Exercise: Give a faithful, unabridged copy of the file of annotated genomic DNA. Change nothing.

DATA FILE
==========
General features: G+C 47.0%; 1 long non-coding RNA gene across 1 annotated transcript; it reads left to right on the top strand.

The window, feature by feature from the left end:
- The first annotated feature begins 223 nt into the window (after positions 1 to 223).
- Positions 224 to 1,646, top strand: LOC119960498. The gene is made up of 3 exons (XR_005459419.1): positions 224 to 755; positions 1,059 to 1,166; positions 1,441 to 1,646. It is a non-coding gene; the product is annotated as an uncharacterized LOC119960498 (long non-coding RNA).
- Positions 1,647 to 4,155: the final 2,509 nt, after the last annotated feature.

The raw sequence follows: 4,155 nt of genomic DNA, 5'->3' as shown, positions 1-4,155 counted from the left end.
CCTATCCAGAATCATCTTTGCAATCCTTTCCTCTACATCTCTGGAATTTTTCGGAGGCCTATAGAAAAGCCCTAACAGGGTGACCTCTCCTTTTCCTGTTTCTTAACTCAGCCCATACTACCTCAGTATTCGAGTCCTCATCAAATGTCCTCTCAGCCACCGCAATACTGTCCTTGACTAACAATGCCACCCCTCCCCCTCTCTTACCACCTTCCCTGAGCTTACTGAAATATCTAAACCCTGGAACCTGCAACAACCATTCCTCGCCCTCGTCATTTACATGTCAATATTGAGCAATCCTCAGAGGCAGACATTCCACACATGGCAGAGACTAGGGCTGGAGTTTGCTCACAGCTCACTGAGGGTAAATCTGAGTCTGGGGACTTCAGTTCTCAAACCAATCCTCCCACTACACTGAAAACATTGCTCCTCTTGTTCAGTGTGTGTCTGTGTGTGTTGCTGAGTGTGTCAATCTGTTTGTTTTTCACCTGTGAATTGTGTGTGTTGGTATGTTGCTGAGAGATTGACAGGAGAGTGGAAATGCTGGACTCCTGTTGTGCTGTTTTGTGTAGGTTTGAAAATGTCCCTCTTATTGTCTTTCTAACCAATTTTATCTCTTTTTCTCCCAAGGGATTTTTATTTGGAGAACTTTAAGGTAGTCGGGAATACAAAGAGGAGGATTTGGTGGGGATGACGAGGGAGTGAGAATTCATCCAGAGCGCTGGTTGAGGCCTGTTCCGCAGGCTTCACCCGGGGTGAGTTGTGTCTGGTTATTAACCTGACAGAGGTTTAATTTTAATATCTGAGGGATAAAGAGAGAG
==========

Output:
General features: G+C 47.0%; 1 long non-coding RNA gene across 1 annotated transcript; it reads left to right on the top strand.

The window, feature by feature from the left end:
- The first annotated feature begins 223 nt into the window (after positions 1 to 223).
- Positions 224 to 1,646, top strand: LOC119960498. The gene is made up of 3 exons (XR_005459419.1): positions 224 to 755; positions 1,059 to 1,166; positions 1,441 to 1,646. It is a non-coding gene; the product is annotated as an uncharacterized LOC119960498 (long non-coding RNA).
- Positions 1,647 to 4,155: the final 2,509 nt, after the last annotated feature.

The raw sequence follows: 4,155 nt of genomic DNA, 5'->3' as shown, positions 1-4,155 counted from the left end.
CCTATCCAGAATCATCTTTGCAATCCTTTCCTCTACATCTCTGGAATTTTTCGGAGGCCTATAGAAAAGCCCTAACAGGGTGACCTCTCCTTTTCCTGTTTCTTAACTCAGCCCATACTACCTCAGTATTCGAGTCCTCATCAAATGTCCTCTCAGCCACCGCAATACTGTCCTTGACTAACAATGCCACCCCTCCCCCTCTCTTACCACCTTCCCTGAGCTTACTGAAATATCTAAACCCTGGAACCTGCAACAACCATTCCTCGCCCTCGTCATTTACATGTCAATATTGAGCAATCCTCAGAGGCAGACATTCCACACATGGCAGAGACTAGGGCTGGAGTTTGCTCACAGCTCACTGAGGGTAAATCTGAGTCTGGGGACTTCAGTTCTCAAACCAATCCTCCCACTACACTGAAAACATTGCTCCTCTTGTTCAGTGTGTGTCTGTGTGTGTTGCTGAGTGTGTCAATCTGTTTGTTTTTCACCTGTGAATTGTGTGTGTTGGTATGTTGCTGAGAGATTGACAGGAGAGTGGAAATGCTGGACTCCTGTTGTGCTGTTTTGTGTAGGTTTGAAAATGTCCCTCTTATTGTCTTTCTAACCAATTTTATCTCTTTTTCTCCCAAGGGATTTTTATTTGGAGAACTTTAAGGTAGTCGGGAATACAAAGAGGAGGATTTGGTGGGGATGACGAGGGAGTGAGAATTCATCCAGAGCGCTGGTTGAGGCCTGTTCCGCAGGCTTCACCCGGGGTGAGTTGTGTCTGGTTATTAACCTGACAGAGGTTTAATTTTAATATCTGAGGGATAAAGAGAGAG